- The Washington Times - Wednesday, February 25, 2015

President Obama’s top adviser overseeing the coalition fighting the Islamic State said Wednesday that “significant gains” have been made against the Islamist group, and claimed that Kurdish Peshmerga as well as Iraqi military forces will be able to defeat the group on the ground despite skepticism in Washington about their readiness.

The group, also known by the acronyms ISIS and ISIL is “defeatable and is being defeated by Iraqi forces, defending and taking back their towns, villages, and cities with the support of the United States and the coalition,” retired Marine Gen. John Allen said in testimony before the Senate Foreign Relations Committee.

But the general did not specifically address the question of whether the Iraqi forces will be prepared to engage in a high-stakes offensive to retake Iraq’s second most populous city, Mosul, this coming spring. Pentagon officials revealed plans for the offensive last week, claiming that it could involve the deployment of as many as 25,000 Iraqi troops.

Gen. Allen stuck instead to broad-stroke assessments during his testimony Wednesday, asserting that the “aura of invincibility” that surrounded the Islamic State after its fighters swiftly seized Mosul and declared the establishment of a Muslim caliphate last June has since been “shattered” by the increasing ground gains being made by Iraqi forces.

“Peshmerga have taken control of Mosul Dam, the Rabiya border crossing, Sinjar Mountain, Zumar, and the Kisik road junction, which eliminated a supply route for ISIL from Syria to Mosul,” he said. “Iraqi security forces with popular volunteers have secured the routes to Baghdad, and the capital is now seeing the lowest levels of violence it’s seen in years.”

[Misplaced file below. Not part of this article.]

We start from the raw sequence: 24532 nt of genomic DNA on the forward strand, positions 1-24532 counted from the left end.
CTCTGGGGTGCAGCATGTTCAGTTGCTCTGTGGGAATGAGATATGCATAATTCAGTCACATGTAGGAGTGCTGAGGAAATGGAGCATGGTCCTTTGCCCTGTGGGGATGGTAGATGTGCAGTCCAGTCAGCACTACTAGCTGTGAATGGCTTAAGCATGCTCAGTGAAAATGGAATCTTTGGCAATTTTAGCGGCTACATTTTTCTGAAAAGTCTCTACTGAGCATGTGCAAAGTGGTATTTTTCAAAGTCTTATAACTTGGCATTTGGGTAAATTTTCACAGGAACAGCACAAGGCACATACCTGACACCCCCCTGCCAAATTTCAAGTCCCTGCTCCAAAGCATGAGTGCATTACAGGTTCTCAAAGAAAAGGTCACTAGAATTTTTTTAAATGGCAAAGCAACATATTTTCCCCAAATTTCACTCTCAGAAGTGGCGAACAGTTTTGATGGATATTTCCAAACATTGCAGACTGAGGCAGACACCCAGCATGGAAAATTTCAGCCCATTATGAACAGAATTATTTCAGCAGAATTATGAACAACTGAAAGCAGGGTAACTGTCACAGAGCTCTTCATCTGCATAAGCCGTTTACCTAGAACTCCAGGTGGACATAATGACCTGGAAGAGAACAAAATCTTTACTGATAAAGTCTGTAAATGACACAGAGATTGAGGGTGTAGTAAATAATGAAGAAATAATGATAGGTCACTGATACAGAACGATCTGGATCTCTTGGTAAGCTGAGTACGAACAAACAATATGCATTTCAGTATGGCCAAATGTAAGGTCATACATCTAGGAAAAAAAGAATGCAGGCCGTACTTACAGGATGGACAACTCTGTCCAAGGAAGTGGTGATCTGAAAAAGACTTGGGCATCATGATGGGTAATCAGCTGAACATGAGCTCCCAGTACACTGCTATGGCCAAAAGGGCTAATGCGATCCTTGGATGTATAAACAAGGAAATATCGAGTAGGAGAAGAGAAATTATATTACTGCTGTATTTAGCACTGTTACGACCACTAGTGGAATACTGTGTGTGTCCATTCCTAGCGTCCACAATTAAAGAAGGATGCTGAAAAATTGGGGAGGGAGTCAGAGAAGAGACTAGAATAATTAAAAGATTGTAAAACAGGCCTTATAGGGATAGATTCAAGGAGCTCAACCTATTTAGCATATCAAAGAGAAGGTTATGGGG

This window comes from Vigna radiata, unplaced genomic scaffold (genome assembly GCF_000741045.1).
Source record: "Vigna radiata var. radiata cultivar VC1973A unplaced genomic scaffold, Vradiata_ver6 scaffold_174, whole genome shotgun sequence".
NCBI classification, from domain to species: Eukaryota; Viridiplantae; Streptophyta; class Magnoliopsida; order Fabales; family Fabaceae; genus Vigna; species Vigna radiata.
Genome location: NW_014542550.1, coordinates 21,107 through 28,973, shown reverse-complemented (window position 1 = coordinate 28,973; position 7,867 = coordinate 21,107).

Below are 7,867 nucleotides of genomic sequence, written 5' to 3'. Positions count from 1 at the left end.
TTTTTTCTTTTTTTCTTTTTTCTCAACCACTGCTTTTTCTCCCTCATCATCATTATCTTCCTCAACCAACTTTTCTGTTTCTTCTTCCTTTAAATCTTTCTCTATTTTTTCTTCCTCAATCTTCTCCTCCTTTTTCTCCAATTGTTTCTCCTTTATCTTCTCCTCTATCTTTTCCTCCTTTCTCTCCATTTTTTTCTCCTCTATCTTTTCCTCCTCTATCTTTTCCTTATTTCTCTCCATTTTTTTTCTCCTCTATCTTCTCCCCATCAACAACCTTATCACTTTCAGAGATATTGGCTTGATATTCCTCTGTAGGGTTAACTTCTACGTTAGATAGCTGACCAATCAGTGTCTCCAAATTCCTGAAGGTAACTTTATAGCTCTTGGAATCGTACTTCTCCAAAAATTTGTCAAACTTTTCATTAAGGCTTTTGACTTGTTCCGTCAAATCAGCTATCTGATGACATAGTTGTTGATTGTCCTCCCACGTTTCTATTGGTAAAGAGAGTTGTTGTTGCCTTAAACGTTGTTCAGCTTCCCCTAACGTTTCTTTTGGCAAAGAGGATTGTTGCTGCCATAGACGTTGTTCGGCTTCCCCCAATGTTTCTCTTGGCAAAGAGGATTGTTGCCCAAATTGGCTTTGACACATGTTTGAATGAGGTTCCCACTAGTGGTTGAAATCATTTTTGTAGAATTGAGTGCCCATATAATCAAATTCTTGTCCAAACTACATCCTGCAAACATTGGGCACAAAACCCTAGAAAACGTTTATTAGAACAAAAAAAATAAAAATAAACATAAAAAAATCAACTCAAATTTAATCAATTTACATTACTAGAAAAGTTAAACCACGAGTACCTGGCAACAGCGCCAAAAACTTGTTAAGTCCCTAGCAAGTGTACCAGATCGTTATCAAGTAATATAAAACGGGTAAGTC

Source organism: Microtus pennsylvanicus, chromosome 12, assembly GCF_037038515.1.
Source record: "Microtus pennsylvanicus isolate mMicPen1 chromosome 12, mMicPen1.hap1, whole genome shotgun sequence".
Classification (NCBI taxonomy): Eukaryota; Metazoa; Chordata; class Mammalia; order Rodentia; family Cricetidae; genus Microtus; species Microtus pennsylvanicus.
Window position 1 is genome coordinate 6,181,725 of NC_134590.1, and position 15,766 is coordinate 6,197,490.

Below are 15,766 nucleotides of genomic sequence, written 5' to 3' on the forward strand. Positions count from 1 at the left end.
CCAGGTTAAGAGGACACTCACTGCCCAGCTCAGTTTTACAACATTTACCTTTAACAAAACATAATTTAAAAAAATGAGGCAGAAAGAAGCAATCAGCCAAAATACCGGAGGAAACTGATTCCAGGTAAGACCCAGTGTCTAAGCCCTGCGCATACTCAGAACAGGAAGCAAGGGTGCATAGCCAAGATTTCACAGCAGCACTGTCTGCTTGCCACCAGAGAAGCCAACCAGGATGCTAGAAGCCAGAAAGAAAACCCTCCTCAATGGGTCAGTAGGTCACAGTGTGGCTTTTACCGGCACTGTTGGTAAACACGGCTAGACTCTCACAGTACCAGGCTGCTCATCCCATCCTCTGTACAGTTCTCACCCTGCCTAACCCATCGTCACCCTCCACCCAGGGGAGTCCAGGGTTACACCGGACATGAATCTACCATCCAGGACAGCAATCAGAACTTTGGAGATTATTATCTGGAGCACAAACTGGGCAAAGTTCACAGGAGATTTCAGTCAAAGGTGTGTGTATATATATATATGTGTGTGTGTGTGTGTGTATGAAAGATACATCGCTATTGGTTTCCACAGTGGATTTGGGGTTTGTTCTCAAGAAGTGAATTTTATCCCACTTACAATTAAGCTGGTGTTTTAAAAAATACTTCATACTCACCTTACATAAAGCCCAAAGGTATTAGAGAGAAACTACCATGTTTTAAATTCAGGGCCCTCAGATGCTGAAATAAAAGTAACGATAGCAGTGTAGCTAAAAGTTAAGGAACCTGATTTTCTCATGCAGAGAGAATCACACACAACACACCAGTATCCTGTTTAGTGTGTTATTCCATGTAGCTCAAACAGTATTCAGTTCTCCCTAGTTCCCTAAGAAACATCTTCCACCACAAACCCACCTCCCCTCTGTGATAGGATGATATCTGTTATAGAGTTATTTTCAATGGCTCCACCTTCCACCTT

“ISIL’s advance has been largely blunted, and has been driven back away from the regional capitals of Baghdad and Erbil,” the general added. “It has also lost half of its Iraq-based leadership and thousands of hardened fighters, and is no longer able to mass, maneuver, and communicate as an effective force.”

Despite such developments, Gen. Allen acknowledged the existence of recent intelligence reporting that shows the the number of foreign fighters flowing into Syria and Iraq to join the extremist group is actually on the rise — although he sought to downplay the intelligence.

“The numbers are up because we’re now tracking the numbers in ways we haven’t before,” he said. “I think the numbers are also up because of the so-called ‘caliphate,’ [which] has created in some respects a magnetism for those elements that want to be part of this.”

While Gen. Allen also acknowledged that “ISIL will remain a formidable foe,” he asserted that the U.S.-backed ground war against the group only in its beginning stages and that the gains already being made should not be discounted.

“Just last week, under the cover of bad weather, ISIL launched an attack the town of Al-Baghdadi, near al Asad airbase, where our forces are located with the Danes and Australians to help train Iraqi soldiers and tribal volunteers,” he said. “ISIL, as it has done over and over again, rampaged through the town, killing civilians, and driving hundreds of families into exile on the airbase. But the Iraqis did not sit idle. They organized, and fought back.”

Iraqi Prime Minister Abadi went to the coalition’s Joint Operations Center in Baghdad and ordered a counterattack, Gen. Allen said, adding that Iraq’s defense minister then flew to Al-Asad to organize ground forces.

With support from an armored column from Baghdad, as well as from Sunni tribal volunteers in the area, a ground assault was quickly lauched to retake the town.

“Today, much of Al-Baghdadi is back in the hands of these local tribes and security forces,” Gen. Allen said.

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